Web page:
Holton boy self-advocates in Washington D.C.

 

Rhett takes a selfie in Washington, D.C.

HOLTON (KSNT) – A 13-year-old Holton boy traveled to Washington, D.C. to advocate for himself and others with Fragile X Syndrome.

Rhett Murphy was diagnosed with Fragile X in 2004. According to the Centers for Disease Control, Fragile X is a genetic disorder and can sometimes cause inherited intellectual impairment or autism.

On March 3 and 4, Rhett attended the 12th Annual National Fragile X Foundation’s Advocacy Day in Washington D.C. with his mother, Christina Murphy, and grandmother, Nancy Schlodder.

This year, there were 200 advocates from across the country, including self-advocates like Rhett. The Kansas Fragile X Support Group sent 9 advocates.

Rhett Murphy selfie

While in Washinton D.C., Rhett represented and spoke for individuals with Fragile X across the nation.

He spoke with Emily Mueller, Health Policy Advisor for Pat Roberts.

Mueller said, “He shared with me his personal story of living with Fragile X and advocated for increased awareness and research toward improving treatments for those living with it. His was a powerful story to illustrate to the Senator the impact medical research can have for Kansans and all Americans and we greatly appreciate his engagement as such a young age!”.

Rhett also met Joe Badger, legislative correspondent for Jerry Moran.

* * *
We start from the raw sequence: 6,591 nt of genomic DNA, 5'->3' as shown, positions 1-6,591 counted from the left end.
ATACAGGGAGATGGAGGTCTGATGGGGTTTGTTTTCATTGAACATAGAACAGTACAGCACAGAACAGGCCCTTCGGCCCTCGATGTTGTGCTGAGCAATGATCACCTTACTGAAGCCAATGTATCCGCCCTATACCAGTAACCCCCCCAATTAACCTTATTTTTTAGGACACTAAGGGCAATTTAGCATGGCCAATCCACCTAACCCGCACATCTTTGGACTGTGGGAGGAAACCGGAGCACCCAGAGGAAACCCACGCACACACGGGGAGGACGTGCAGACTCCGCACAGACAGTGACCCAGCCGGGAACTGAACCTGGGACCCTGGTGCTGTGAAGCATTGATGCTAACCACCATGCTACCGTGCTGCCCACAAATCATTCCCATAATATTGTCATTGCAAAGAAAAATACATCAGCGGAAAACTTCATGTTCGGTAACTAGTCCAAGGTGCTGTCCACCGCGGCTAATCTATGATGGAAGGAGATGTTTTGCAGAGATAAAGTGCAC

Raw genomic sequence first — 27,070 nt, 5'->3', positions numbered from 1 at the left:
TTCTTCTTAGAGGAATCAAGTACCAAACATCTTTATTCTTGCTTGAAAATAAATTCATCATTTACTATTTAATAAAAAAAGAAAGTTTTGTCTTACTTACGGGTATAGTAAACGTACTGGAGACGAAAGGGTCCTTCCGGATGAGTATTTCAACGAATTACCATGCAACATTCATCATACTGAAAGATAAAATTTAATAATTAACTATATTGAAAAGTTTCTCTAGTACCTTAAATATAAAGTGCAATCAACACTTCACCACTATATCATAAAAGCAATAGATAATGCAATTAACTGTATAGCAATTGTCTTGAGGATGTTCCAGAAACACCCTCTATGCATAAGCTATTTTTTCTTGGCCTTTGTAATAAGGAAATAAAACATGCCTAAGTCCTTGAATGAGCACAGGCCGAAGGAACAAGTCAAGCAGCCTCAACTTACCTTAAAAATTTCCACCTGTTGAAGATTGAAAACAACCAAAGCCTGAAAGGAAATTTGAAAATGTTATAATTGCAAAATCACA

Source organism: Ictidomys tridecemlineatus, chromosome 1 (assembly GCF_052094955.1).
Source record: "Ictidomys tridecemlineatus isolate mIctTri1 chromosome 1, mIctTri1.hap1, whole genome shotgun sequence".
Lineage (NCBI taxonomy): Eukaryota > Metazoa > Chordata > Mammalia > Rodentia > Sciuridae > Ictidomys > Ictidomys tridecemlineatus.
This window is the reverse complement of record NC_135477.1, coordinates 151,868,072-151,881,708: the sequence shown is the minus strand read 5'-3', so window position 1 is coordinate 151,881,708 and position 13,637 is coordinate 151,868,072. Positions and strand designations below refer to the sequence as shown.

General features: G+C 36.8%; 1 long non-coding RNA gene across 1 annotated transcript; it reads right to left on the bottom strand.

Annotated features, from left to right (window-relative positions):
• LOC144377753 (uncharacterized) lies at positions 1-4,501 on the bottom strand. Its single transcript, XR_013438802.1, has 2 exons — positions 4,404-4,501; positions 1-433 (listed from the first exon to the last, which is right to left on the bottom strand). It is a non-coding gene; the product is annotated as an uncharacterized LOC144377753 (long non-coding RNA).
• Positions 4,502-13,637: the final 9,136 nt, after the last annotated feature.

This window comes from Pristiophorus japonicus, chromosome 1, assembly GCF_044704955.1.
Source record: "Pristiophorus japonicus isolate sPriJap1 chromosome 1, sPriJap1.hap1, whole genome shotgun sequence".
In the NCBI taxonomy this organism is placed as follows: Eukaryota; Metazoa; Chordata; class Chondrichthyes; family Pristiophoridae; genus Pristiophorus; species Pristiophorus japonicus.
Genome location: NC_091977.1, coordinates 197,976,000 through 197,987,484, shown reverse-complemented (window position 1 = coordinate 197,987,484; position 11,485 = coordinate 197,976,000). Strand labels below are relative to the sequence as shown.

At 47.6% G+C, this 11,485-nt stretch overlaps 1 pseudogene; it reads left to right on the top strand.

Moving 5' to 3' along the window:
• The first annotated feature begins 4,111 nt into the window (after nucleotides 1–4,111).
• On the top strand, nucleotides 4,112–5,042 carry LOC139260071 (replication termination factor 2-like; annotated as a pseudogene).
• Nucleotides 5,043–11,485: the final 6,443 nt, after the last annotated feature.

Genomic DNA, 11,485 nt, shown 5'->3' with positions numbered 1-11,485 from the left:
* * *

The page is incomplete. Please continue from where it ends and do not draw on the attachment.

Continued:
Badger said, “I appreciated the opportunity to learn from Rhett and the rest of the group about Fragile X, the challenges it presents, and the hope that the future holds for individuals and families impacted by Fragile X.”

According to Rhett’s mother Christina, they also met with Michael Brooks, legislative assistant for Kevin Yoder, and Colin Brainard, Senior Policy Advisor of Health & Tax for Lynn Jenkins.

 

Christina said, “He also very proudly explained to each member of congress as well as other parents and advocates that he is a 7th grade STUCO representative at Holton Middle School in Holton, Kansas.”

Christina reflected on their experience in Washington, D.C.

She said, “This was an empowering experience; one that you could walk away from knowing that your voice was heard. Rhett had such a positive experience and was so well accepted. He is looking forward to attending this special day annually.”

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